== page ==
We Keep Overlooking the Processes That Divide Our Society
The Charles University Faculty of Science and the Ministry for Regional Development of the Czech Republic have just released a book called Residential Segregation. The book aims to introduce the key issues of segregation to civil servants, non-profits, academics and the general public. Dr. Luděk Sýkora, one of the co-authors, shares the details.
The book was supported by the Ministry for Regional Development. Does it address current issues?
The issues of residential segregation started to be addressed when the Czech Republic was preparing to join the EU. Back then, the questions of social cohesion and the integration of disadvantaged social groups, which had been already discussed in the European context, entered our public debate. These issues are in the remit of the Ministry of Regional Development, and therefore they asked us to help them define segregation, its causes and implications.
One of the things the book is trying to stress is the fact that segregation, that had been previously connected with the Roma minority and later with foreigners in general, also happens in the majority society, be it the people in the poorer neighbourhoods like the housing projects in Northern Bohemia, or well-off people living in apartment complexes surrounded by fences and watched by security guards.
What will the implications of segregation be?
Unless we focus on segregation both on national and local level, we will see socially excluded neighbourhoods, as well as more so-called gated communities, grow and expand. Between the two, the ratio of mixed neighbourhoods will diminish. I think that we keep overlooking some of the phenomena and processes that will eventually divide our society, for example the privatization of streets. In the book, we give many examples of neighbourhoods such as Brno-Ivanovice, which one almost cannot walk through, because whole streets are sectioned off by gates and fences. The same goes for Prague. The private streets are less conspicuous here – they might be labelled as public on the map, but if you go there, you’ll see gates or “private property” signs. One chapter focuses on the rise of the so-called gated communities. Almost 20% of new apartments in Prague are situated in such communities. A certain group of people therefore obviously separates itself from the rest of the society, demarcating the space for the rest of the society in the process. There is no discussion about how we define public spaces and private spaces and what their roles are, because we are afraid of it. In the meantime, people will divide our cities into private residential streets and neighbourhoods.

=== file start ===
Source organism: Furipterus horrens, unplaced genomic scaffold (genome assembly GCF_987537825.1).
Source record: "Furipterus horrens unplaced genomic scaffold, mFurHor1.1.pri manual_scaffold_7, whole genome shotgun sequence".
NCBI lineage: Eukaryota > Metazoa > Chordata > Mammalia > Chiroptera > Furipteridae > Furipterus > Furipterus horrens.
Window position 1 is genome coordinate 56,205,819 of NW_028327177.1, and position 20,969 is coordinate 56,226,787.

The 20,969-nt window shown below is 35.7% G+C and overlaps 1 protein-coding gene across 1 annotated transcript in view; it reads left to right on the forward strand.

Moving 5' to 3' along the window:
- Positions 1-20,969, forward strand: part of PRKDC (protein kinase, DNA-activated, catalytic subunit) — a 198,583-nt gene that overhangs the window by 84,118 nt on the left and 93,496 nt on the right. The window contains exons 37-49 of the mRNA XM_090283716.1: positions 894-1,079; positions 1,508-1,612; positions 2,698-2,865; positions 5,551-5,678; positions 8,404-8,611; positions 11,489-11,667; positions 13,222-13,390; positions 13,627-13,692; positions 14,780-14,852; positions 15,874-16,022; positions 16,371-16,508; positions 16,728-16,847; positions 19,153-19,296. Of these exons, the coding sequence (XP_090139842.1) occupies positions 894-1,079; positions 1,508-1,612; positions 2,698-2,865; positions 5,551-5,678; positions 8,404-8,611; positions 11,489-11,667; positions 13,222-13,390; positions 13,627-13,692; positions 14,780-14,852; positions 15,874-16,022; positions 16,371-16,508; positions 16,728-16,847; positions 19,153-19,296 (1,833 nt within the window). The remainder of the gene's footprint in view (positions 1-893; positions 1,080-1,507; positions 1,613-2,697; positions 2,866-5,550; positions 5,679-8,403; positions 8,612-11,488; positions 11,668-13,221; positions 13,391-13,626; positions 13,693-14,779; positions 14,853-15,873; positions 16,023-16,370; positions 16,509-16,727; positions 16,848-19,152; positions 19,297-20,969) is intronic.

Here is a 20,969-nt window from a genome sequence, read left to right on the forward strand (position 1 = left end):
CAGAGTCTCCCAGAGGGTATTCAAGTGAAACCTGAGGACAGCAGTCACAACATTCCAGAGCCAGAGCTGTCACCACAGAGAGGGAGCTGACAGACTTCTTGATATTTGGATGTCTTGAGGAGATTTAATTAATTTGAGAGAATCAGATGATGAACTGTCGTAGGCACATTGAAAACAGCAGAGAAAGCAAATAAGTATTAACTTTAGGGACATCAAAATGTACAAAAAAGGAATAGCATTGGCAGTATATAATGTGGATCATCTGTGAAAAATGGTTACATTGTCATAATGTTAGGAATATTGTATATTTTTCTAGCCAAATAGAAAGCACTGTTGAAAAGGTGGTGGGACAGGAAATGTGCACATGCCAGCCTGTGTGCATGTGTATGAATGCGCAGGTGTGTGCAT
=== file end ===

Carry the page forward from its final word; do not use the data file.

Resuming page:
What’s your opinion of the developments in Prague?
For over twenty years, Prague has relied on its being the centre of government, banks, services and the fact that it is the entrance to the Czech Republic. Not much thought has gone into the ways how to use its potential to invest into the neighbourhoods that need improvements. We are interested in how the city works as a whole in which each part fulfils its function. The city is differentiated, but it is also an integrated socioeconomic unit. When the development is uneven, the functional integrity of the city suffers. Partial and short-term interests have unfortunately prevailed over a long-term vision of the city’s development. The city’s institutions are not independent of the personal views and preferences of politicians and officials, who set the social rules, oversee them and control the distribution of funds. The stereotypes and prejudices of those who are in power do affect their political decisions. Adjustments to the system, as well as to individual practices of particular politicians and officials may inhibit or support the process or segregation. Some might even use segregation as a strategy of political self-promotion.
Sýkora, L., ed. (2010) Rezidenční segregace. Praha, Univerzita Karlova v Praze, Přírodovědecká fakulta a Ministerstvo pro místní rozvoj České republiky, 144 s.
Translation: Jaroslav Švelch
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